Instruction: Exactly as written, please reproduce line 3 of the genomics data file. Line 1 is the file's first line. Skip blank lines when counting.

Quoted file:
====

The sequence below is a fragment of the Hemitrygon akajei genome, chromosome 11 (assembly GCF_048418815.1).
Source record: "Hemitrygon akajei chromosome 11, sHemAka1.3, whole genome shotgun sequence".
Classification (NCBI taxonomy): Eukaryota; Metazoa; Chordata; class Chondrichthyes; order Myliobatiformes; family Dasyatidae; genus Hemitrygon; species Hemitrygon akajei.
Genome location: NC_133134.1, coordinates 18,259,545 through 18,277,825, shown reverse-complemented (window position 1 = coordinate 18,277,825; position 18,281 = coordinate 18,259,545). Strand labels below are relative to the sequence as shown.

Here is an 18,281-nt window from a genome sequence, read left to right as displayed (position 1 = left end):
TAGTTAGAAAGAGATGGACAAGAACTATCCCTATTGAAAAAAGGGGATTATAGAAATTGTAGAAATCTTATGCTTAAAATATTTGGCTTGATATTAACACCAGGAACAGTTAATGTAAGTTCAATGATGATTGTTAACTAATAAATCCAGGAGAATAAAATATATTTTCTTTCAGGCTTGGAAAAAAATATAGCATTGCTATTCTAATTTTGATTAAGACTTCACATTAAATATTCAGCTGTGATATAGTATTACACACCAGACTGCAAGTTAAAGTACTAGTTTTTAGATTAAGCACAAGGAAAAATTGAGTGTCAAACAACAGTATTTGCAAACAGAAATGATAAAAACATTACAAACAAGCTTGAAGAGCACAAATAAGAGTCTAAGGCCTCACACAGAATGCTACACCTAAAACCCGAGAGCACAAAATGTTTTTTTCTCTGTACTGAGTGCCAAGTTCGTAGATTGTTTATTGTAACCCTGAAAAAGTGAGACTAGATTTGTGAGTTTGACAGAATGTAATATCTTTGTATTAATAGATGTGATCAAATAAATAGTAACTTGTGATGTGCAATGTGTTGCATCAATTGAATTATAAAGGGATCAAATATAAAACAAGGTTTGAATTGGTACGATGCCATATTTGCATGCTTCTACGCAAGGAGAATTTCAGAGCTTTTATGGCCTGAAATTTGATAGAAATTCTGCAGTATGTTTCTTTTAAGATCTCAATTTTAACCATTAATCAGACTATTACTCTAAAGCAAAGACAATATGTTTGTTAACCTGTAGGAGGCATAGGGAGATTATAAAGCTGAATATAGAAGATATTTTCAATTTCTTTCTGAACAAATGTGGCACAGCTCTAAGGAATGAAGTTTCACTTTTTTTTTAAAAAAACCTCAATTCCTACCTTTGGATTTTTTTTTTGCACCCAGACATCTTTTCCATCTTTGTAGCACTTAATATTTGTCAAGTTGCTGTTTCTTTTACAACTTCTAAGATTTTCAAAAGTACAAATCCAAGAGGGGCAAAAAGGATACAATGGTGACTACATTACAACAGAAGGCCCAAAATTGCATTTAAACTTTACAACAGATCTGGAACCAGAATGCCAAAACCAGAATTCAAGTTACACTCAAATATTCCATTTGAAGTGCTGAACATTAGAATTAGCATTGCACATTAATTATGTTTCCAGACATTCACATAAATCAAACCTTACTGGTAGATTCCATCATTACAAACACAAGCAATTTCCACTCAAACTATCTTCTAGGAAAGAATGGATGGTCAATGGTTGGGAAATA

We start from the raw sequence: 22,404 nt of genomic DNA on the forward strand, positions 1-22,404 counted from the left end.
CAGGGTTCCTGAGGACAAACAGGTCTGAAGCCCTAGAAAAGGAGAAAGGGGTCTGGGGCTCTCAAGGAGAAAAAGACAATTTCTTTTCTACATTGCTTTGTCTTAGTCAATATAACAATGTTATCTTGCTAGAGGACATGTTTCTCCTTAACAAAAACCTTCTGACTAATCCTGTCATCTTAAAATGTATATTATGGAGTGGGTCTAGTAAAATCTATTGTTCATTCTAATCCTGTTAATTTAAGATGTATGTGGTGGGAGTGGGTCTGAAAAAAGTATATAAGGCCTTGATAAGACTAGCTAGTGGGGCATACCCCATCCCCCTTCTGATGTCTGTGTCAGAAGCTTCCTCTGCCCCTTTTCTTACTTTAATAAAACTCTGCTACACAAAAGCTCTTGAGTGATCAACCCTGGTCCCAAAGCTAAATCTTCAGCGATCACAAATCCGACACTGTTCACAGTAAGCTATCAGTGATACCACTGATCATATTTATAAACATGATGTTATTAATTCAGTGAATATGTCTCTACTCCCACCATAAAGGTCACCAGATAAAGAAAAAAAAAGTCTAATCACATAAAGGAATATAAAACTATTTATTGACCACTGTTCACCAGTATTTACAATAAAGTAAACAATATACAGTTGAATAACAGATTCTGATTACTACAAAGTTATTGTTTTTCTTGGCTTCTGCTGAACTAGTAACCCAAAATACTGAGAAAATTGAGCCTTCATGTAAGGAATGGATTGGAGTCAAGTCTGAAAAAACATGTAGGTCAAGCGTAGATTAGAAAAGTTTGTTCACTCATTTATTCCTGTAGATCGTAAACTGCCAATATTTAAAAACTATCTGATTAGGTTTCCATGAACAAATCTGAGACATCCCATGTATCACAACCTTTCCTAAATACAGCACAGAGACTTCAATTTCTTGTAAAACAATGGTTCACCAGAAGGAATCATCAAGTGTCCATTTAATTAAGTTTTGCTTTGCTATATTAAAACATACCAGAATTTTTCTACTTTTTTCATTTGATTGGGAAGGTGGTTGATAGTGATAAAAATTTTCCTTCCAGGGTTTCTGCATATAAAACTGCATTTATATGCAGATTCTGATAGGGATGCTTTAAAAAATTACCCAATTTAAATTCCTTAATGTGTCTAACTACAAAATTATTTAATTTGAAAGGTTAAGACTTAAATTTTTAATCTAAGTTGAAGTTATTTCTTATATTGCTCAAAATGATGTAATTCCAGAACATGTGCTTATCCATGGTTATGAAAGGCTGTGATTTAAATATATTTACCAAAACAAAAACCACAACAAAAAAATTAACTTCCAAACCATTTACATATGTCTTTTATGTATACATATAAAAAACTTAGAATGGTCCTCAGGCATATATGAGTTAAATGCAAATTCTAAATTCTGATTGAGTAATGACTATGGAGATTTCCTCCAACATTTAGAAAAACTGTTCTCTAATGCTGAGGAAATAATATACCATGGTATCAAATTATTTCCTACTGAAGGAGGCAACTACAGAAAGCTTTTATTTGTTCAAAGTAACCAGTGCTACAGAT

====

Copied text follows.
Classification (NCBI taxonomy): Eukaryota; Metazoa; Chordata; class Chondrichthyes; order Myliobatiformes; family Dasyatidae; genus Hemitrygon; species Hemitrygon akajei.